National analysis finds at least $107B worth of homes in formerly redlined neighborhoods facing growing flood risk

At least $107 billion worth of homes across the U.S. have two things in common: The properties are at high risk of flooding in the next 30 years, and they sit in neighborhoods permanently affected by the racist 1930s-era practice known as redlining, a new analysis by Redfin and the First Street Foundation reported this month.

Although the analysis only targeted 38 of the nation’s biggest metropolitans, the study found that properties sitting in redlined or yellowlined neighborhoods — defined as “hazardous” or “declining” by the Home Owners’ Loan Corp. in the 1930s — generally have a larger share of homes sitting on high-flood-risk properties than in greenlined or bluelined neighborhoods.

Redfin partnered with First Street Foundation to use flood risk data from the Flood Factor model, a national platform free to the public that collects flood risk data on individual properties and predicts the likely change in risk over the next 30 years.

Although not counted among Redfin’s main analysis, Flood Factor predicts that more than 9,600 properties are currently at risk of flooding in Des Moines. The platform predicts that Des Moines’ overall risk will continue to fall in the next 30 years, but users searching by ZIP code can compare how flood risk is projected to change over time. For example, households in 50309 can expect a slight rise in their risk for flooding, while households in 50311 can expect a slight decrease.

Using Flood Factor and county records, Redfin overlaid the 1930s-era redlining maps across 38 U.S. cities to identify which properties lie within historical redlining categories and to calculate the share of homes in each category that fall into the three highest Flood Factor risk categories.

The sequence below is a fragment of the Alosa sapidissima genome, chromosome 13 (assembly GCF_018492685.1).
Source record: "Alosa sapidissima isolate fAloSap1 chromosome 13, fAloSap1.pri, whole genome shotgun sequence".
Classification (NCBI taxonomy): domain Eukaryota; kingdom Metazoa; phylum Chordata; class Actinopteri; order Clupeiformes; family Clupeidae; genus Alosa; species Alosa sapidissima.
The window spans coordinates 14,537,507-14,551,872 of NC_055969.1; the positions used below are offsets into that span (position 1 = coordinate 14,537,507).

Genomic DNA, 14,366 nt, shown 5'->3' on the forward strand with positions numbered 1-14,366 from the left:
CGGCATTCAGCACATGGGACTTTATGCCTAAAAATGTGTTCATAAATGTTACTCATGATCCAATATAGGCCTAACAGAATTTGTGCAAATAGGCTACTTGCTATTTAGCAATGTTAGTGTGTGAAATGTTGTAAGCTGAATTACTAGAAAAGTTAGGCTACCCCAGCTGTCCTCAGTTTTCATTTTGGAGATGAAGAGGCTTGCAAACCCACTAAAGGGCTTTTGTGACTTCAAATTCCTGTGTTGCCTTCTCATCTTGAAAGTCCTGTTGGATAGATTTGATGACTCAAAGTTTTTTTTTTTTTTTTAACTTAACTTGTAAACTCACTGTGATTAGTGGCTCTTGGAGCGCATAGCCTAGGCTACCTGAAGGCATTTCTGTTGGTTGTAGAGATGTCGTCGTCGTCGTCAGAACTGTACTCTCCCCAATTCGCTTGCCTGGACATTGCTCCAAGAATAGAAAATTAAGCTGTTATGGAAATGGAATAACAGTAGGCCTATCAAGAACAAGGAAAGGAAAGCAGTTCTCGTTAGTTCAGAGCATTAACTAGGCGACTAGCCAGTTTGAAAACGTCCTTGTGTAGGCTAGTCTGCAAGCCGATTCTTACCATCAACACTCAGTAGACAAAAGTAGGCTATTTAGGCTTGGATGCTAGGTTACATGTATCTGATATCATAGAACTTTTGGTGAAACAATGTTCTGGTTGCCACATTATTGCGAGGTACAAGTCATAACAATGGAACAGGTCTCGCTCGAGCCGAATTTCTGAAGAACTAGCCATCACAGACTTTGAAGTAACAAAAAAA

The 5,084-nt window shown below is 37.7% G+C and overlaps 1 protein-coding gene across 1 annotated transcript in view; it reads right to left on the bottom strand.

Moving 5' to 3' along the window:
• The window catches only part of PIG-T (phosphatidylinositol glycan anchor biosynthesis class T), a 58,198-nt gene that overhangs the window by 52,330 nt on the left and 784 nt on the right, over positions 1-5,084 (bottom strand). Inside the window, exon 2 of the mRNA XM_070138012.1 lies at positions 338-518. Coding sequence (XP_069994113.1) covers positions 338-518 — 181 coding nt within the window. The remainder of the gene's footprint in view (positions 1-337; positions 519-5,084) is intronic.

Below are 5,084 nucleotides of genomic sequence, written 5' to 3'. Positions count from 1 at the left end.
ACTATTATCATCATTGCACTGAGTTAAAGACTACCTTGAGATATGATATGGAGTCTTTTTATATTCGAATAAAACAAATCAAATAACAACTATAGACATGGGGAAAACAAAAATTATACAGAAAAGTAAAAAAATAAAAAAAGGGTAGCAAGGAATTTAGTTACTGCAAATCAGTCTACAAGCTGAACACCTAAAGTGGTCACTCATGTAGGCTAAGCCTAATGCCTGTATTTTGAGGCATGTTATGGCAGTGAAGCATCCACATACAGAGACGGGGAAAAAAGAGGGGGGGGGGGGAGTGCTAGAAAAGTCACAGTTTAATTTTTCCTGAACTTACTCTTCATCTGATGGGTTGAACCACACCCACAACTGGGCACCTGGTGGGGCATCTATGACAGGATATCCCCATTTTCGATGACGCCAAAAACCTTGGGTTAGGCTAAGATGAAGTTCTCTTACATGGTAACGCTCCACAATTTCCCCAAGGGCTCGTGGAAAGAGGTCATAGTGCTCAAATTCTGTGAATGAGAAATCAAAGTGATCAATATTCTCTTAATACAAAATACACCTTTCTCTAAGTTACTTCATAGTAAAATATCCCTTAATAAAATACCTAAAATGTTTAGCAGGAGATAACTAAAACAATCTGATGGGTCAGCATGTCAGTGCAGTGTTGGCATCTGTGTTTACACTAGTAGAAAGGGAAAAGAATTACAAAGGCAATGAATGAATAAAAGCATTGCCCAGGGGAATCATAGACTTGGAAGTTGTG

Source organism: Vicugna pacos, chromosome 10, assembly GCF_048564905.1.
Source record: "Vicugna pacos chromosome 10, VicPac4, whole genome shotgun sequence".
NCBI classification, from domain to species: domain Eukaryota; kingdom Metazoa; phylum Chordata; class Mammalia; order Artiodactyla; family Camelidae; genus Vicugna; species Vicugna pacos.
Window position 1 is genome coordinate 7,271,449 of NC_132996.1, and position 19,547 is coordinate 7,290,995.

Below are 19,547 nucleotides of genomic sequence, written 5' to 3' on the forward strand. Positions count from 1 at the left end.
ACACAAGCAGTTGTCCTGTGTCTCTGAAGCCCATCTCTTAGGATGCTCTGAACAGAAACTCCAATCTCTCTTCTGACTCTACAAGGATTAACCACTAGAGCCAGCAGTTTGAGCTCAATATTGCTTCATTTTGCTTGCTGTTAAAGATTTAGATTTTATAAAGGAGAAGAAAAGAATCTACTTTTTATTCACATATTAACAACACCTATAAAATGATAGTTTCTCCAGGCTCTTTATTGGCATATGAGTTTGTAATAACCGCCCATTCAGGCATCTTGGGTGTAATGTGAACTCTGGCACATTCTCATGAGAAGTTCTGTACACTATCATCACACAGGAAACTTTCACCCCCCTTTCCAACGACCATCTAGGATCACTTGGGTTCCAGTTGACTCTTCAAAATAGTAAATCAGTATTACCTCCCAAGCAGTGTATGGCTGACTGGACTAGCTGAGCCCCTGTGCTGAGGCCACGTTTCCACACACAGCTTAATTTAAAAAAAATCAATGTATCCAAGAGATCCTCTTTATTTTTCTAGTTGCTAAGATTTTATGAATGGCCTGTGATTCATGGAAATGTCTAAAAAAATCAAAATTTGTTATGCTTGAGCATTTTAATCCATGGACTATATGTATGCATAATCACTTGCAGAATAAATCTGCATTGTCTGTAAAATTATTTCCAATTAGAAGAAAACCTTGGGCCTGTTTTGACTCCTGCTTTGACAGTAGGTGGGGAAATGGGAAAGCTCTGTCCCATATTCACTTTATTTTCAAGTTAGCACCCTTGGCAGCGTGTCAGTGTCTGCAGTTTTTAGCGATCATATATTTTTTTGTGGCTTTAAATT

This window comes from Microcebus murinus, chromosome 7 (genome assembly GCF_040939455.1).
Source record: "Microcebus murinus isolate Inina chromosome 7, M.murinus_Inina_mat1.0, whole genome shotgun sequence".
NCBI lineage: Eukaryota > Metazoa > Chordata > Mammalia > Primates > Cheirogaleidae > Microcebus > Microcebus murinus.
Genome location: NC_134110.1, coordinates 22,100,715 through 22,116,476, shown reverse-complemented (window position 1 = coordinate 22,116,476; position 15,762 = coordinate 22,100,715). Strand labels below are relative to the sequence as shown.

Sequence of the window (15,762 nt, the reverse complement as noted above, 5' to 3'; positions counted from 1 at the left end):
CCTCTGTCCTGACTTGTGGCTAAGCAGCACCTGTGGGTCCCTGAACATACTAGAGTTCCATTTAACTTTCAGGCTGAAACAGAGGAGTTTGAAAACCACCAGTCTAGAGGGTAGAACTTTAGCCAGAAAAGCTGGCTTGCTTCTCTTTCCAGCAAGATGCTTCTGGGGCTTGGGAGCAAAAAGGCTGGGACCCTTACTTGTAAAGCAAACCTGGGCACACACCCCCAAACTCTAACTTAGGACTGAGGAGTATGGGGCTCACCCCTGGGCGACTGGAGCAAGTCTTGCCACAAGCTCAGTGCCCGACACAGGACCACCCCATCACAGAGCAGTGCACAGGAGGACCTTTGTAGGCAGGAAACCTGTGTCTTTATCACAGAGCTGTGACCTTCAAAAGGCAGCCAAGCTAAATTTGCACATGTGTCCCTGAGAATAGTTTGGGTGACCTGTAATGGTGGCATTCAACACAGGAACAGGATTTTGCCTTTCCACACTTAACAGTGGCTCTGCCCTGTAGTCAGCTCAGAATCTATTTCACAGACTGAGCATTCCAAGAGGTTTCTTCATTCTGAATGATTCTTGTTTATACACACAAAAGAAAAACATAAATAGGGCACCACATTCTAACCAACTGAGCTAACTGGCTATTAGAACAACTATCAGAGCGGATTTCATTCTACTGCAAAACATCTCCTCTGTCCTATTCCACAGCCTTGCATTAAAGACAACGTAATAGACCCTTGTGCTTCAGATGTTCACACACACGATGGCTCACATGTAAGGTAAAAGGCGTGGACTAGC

“The flood risk [maps] look like redlining, and that means those areas are still not prepared,” Redfin Senior Economist Sheharyar Bokhari told the Business Record.

Today, 58.1% of households in neighborhoods that were once redlined are nonwhite, compared with 40.4% of households living in neighborhoods that were deemed desirable for lending. The redlining practice kept home values low, mainly in majority-Black neighborhoods, which led to decades of underinvestment in community housing and infrastructure across the U.S.

Under-invested school districts are a visible sign of the disparity, but infrastructure projects to protect properties from flooding over the years have also been neglected, Bokhari said.

“One of the patterns that you see is that this is disproportionately more of a problem in segregated cities like Chicago and Detroit,” Bokhari said. “In Chicago on the south side, there are already lots of problems with their sewers. [Residents] are primarily Black, and there’s not a whole lot of investment.”

Homeowners living in areas zoned by the Federal Emergency Management Agency as high flood risk are required by lenders to purchase flood insurance, but the flood risk is forecast to be wider than reflected in government maps.

“These areas that are prone to flood risk are actually much larger than the FEMA zones,” Bokhari said. “For those people who are living in high flood-risk areas, that’s a lot of risk they have to take on, and they’re not even aware of it. They’ll have to cover the cost of damages themselves.”

There are practices individual homeowners can take to protect their property, and FEMA has a buyout program to purchase private properties repeatedly affected by flooding and turn them into public green spaces.

Yet, “a lot of people who are disproportionately going to be impacted are low-income minorities, so they might not even have the resources to protect themselves,” Bokhari said. “The claims that are being made to [FEMA’s buyout program] far outweigh the funding for it. That is not sufficient.”

Although Redfin launched as a consumer services real estate platform, the company makes housing market data downloadable to the public with input from partner real estate agents across the U.S. The company’s economics team had already been studying the effects of wildfire risk and climate change on the California housing market, which opened the door to examining flood risk at a national level, Bokhari said.

The effects of climate risk play out differently even within one community. In Miami, housing next to West Palm Beach remains high-priced despite the high flood risk — and some homebuyers who are aware of the risk are moving farther inland, gentrifying lower-priced neighborhoods and displacing minority homeowners who can no longer afford their communities.

“We’re also trying to investigate if [high-risk] homes are going to be discounted as people become more aware,” Bokhari said. “We don’t have enough evidence that it’s showing anything right now, but that’s something we plan to investigate this year.”